Without exception, history has taught us that there’s several high-performers among regional cities every year and 2018 will be no exception. In fact, Propertyology believes that the best opportunities for investors over the next few years will be found in regional Australia, not capital cities. The rise of Asia’s middle class and the resultant changes with dietary preferences represents an exciting future for Australian agriculture with a direct positive impact on property markets of relevant communities. Indirect benefits will unfold on the property markets of regional locations with food manufacturing businesses such as packaged protein food products, wine, and abattoirs.
With 20 million inbound passengers and $110 billion total tourism spend in Australia in 2016-17, a tourism boom has already had a significant impact on Sydney, Melbourne, Hobart, Canberra and Gold Coast. The tourism sector is forecasting substantial growth with visitors from China alone anticipated to grow from 1.2 million in 2016 to 3.3 million by 2026. Propertyology expects this sector to have a sustained positive influence on parts of regional Australia for years to come.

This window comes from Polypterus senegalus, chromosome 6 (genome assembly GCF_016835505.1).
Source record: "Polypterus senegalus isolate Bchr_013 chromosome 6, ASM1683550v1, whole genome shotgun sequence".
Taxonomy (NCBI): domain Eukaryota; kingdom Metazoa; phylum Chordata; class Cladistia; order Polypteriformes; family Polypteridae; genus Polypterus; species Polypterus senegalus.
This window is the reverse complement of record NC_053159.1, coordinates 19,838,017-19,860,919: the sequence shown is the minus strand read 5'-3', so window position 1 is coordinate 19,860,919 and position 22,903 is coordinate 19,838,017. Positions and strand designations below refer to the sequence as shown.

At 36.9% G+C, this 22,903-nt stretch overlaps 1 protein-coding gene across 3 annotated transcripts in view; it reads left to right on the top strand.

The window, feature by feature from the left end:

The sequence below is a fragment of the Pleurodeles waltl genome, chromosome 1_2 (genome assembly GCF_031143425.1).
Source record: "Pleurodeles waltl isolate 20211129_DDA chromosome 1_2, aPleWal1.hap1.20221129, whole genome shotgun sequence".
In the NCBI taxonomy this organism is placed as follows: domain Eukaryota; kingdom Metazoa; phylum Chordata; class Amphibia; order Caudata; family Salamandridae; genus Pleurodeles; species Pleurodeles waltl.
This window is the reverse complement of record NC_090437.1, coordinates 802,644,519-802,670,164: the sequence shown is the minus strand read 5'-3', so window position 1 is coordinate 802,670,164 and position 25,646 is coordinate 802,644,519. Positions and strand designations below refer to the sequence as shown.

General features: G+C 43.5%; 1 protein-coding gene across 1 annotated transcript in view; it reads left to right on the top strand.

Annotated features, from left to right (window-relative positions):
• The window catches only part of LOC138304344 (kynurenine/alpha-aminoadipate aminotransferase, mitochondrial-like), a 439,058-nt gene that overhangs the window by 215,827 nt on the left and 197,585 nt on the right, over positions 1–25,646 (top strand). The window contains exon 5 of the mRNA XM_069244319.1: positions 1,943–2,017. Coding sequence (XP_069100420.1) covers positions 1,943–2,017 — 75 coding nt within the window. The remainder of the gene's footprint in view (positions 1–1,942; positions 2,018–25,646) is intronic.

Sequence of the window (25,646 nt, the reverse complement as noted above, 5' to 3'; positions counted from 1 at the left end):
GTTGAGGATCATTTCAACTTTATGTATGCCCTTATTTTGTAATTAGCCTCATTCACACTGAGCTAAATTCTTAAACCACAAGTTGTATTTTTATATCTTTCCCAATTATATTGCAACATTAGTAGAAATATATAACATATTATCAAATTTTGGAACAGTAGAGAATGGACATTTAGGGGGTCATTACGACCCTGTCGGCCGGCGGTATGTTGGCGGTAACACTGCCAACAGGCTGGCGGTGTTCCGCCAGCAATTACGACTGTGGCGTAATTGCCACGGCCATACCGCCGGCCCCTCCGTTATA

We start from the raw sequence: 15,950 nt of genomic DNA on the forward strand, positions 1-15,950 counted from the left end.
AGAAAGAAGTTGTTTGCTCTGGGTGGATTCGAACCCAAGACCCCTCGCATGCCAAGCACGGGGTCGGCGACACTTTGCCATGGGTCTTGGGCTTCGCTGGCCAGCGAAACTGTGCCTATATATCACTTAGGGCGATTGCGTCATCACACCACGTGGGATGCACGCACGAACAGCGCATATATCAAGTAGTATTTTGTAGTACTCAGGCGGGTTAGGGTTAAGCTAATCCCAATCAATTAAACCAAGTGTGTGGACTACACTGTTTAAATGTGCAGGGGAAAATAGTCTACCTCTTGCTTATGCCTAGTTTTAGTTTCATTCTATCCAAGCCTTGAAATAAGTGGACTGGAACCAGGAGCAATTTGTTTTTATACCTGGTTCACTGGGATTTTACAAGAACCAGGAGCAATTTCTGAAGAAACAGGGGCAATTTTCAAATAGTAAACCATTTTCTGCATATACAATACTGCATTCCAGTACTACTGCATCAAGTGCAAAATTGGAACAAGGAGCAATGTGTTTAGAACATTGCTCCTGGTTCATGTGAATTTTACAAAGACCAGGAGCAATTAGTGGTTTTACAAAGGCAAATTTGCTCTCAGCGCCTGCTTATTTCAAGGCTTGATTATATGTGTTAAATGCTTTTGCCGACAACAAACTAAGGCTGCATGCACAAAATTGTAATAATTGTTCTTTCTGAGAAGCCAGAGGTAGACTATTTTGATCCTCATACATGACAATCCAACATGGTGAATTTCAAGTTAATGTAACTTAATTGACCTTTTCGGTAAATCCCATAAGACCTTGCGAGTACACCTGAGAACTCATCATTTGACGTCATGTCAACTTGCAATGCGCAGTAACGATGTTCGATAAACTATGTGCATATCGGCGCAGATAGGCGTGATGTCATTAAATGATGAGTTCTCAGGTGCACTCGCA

According to a federal government report by Tourism Research Australia [October 2017], Australia has a tourism pipeline that consists of 204 projects worth a combined $37.8 billion. $5 billion of this is flagged for upgrades to various regional airports. In addition, there are 19 mixed-use regional projects worth $6 billion for hotels and resorts and a further $2.2 billion for recreation projects such as theme parks, theatres and stadiums. Regional economies will benefit from job creation during the construction phase of major projects and on an ongoing basis from the increased demand on local goods and services from higher tourism trade.
After stabilising in 2015-16, confidence has continued to build in the mining sector, meaning new projects, more direct jobs, and increased demand for goods and services from major service centres. Property market improvement has already been observed in parts of regional Queensland, New South Wales, Western Australia, and Tasmania.
In alphabetical order, regional locations which have improving fundamentals include Albany, Alice Springs, Armidale, Ballarat, Bendigo, Bunbury, Bundaberg, Burnie, Busselton, Cairns, Devonport, Dubbo, Geraldton, Gladstone, Gold Coast, Griffith, Hervey Bay, Katherine, Launceston, Mackay, Orange, Parkes, Port Augusta, Port Lincoln, Rockhampton, Shepparton, Sunshine Coast, Tamworth, Toowoomba, Townsville, Wagga Wagga, and Whyalla.
REBAA member Propertyology is a national property market researcher and buyer’s agency.